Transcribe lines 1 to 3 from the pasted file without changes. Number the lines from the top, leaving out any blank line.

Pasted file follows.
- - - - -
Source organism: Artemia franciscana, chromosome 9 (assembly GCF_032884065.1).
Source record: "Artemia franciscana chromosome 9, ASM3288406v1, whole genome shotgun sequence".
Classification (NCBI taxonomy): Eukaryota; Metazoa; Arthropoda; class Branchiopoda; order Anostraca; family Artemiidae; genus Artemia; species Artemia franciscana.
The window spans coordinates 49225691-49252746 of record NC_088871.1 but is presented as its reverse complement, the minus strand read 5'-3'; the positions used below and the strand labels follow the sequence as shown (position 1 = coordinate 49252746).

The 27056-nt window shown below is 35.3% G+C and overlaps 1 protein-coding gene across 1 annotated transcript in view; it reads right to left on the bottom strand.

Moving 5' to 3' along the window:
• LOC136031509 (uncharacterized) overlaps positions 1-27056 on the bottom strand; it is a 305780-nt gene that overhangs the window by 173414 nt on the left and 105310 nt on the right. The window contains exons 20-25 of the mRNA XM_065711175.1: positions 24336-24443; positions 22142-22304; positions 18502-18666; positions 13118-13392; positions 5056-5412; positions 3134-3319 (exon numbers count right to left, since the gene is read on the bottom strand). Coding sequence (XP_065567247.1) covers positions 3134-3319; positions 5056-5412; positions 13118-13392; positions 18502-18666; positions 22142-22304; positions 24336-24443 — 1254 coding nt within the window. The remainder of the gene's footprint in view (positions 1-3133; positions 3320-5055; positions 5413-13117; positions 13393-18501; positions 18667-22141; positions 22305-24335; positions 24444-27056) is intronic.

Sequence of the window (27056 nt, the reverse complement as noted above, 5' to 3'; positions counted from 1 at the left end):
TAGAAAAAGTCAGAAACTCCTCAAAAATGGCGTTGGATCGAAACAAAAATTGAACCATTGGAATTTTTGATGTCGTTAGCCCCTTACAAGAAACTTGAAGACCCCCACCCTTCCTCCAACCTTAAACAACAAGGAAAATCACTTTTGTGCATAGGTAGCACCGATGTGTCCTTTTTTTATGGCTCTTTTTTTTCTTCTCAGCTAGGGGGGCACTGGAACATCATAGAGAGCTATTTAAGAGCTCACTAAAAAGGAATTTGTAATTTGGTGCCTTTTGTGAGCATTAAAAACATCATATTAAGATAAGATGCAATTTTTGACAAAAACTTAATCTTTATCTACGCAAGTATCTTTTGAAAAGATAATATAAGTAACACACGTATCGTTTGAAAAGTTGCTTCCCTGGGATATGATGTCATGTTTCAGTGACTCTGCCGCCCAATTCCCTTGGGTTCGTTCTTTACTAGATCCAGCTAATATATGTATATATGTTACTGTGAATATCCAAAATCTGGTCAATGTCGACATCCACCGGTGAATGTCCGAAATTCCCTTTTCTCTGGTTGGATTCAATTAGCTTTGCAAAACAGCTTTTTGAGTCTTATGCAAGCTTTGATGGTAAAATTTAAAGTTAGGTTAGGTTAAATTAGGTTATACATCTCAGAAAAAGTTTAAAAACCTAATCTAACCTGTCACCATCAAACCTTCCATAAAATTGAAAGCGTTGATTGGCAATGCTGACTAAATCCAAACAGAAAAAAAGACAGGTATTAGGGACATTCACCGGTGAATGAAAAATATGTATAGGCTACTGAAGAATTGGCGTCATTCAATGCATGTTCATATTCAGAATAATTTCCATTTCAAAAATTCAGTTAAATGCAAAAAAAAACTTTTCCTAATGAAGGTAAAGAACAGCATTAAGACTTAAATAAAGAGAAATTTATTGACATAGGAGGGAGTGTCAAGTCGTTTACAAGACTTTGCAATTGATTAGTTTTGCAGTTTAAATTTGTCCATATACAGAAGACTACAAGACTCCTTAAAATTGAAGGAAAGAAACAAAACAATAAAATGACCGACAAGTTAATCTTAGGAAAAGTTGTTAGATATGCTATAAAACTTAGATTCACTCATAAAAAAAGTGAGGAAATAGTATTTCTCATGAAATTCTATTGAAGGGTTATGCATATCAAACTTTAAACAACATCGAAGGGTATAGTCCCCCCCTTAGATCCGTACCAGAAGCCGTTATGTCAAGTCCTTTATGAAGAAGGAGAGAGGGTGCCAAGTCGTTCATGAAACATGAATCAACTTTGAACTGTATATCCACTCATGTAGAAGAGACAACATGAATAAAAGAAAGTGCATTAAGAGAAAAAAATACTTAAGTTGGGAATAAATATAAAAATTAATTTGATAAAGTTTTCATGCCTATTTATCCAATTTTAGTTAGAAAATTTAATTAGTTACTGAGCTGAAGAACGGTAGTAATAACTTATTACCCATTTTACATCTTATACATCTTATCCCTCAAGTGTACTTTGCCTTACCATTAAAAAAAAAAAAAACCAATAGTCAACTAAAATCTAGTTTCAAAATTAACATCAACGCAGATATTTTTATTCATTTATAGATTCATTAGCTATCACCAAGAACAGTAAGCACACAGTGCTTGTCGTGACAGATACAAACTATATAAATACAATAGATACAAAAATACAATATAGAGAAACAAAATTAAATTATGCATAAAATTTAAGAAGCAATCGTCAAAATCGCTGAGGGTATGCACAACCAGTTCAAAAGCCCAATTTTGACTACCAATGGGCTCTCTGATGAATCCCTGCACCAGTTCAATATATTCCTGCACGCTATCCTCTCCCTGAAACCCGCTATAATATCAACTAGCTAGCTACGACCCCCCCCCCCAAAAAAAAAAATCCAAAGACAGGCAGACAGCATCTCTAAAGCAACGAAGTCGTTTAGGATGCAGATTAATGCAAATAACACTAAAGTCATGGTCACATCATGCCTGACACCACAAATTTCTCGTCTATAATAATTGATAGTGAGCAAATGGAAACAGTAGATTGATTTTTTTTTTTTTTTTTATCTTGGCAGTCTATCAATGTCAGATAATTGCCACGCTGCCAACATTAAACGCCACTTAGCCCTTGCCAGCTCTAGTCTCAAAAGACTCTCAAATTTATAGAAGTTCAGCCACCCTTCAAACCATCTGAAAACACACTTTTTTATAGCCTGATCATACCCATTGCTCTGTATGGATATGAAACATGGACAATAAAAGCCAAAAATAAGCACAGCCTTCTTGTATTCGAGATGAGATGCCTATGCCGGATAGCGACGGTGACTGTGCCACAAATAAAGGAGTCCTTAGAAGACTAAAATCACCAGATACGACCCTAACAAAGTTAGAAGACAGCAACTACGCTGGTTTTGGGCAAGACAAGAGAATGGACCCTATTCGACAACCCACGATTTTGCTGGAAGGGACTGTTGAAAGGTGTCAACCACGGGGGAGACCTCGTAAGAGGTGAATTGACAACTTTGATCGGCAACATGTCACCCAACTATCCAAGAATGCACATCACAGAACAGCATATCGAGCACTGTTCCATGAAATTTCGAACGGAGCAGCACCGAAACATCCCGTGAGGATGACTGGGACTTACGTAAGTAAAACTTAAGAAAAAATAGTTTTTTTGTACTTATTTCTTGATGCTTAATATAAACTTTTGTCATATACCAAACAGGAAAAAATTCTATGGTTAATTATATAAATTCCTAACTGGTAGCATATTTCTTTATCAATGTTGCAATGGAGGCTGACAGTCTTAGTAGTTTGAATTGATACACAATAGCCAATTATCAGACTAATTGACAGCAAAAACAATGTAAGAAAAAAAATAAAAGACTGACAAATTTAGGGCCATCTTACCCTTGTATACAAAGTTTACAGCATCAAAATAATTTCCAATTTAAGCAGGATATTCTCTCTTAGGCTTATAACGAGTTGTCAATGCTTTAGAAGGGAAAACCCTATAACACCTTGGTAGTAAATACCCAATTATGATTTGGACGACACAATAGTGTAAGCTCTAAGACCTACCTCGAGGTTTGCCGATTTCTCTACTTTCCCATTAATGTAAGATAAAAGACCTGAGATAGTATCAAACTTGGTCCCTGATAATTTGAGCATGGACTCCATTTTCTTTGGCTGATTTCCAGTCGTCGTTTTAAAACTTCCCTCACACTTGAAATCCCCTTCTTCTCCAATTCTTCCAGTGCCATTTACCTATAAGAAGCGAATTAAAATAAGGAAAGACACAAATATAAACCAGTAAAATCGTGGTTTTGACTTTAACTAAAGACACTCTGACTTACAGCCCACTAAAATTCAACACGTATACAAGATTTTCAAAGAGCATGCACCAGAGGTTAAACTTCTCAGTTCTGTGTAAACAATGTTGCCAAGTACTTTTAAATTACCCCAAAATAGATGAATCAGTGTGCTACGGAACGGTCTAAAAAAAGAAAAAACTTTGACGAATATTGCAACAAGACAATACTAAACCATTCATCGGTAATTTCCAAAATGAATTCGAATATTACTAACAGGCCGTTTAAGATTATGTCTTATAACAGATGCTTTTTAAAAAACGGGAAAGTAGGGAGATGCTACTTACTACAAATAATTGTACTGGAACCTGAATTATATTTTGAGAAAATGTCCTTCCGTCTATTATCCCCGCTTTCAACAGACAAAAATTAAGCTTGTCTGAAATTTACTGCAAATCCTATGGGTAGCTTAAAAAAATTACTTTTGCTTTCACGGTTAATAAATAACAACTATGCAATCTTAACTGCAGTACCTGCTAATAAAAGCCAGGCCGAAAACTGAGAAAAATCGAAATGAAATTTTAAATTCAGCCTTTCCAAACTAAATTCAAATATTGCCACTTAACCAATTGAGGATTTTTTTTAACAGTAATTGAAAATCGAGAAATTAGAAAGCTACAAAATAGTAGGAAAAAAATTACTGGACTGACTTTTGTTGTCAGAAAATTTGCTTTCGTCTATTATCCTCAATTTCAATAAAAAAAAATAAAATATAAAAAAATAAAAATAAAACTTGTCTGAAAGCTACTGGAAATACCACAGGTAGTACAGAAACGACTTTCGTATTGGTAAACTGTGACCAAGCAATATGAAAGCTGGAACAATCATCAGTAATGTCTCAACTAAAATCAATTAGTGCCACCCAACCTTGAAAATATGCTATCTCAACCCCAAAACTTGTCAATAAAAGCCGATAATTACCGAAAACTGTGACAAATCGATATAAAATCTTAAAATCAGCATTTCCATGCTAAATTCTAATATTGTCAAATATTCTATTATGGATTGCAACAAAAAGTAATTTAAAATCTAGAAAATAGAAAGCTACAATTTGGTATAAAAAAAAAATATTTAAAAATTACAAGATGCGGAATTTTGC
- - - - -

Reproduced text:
Source organism: Artemia franciscana, chromosome 9 (assembly GCF_032884065.1).
Source record: "Artemia franciscana chromosome 9, ASM3288406v1, whole genome shotgun sequence".
Classification (NCBI taxonomy): Eukaryota; Metazoa; Arthropoda; class Branchiopoda; order Anostraca; family Artemiidae; genus Artemia; species Artemia franciscana.